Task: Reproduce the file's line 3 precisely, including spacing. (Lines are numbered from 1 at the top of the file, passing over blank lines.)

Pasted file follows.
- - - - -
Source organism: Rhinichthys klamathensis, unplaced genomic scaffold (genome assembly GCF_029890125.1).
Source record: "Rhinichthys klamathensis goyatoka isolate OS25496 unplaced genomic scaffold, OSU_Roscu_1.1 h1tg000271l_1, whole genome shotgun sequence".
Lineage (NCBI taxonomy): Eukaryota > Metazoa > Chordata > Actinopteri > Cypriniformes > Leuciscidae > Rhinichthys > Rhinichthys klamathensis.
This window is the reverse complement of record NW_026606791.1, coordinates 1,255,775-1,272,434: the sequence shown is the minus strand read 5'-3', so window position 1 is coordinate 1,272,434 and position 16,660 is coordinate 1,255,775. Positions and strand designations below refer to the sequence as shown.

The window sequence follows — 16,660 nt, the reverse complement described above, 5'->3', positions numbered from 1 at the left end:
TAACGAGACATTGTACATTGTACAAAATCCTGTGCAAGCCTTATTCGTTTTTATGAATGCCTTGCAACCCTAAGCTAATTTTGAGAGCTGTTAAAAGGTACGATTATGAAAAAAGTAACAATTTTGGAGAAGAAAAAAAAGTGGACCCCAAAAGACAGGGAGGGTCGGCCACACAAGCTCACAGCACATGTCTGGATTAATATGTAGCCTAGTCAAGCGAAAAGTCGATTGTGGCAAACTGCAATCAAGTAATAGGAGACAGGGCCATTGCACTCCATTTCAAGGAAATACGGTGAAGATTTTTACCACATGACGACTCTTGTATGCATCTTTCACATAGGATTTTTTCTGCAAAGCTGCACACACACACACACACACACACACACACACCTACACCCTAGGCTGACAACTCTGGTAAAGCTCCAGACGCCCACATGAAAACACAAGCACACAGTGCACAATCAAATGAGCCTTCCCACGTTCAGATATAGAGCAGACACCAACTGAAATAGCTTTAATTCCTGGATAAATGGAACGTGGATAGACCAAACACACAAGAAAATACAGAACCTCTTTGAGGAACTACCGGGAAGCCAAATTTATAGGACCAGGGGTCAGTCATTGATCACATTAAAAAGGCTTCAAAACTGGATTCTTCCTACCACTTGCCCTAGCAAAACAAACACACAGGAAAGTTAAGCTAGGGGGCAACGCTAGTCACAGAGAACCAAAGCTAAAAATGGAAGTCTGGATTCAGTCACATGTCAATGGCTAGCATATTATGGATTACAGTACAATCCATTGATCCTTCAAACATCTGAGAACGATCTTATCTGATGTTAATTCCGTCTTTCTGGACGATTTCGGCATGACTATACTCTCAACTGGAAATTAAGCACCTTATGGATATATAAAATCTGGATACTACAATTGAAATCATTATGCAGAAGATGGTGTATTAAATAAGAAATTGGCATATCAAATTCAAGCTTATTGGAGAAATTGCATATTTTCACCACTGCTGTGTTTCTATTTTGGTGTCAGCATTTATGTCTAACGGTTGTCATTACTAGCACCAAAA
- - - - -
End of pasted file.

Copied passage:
Lineage (NCBI taxonomy): Eukaryota > Metazoa > Chordata > Actinopteri > Cypriniformes > Leuciscidae > Rhinichthys > Rhinichthys klamathensis.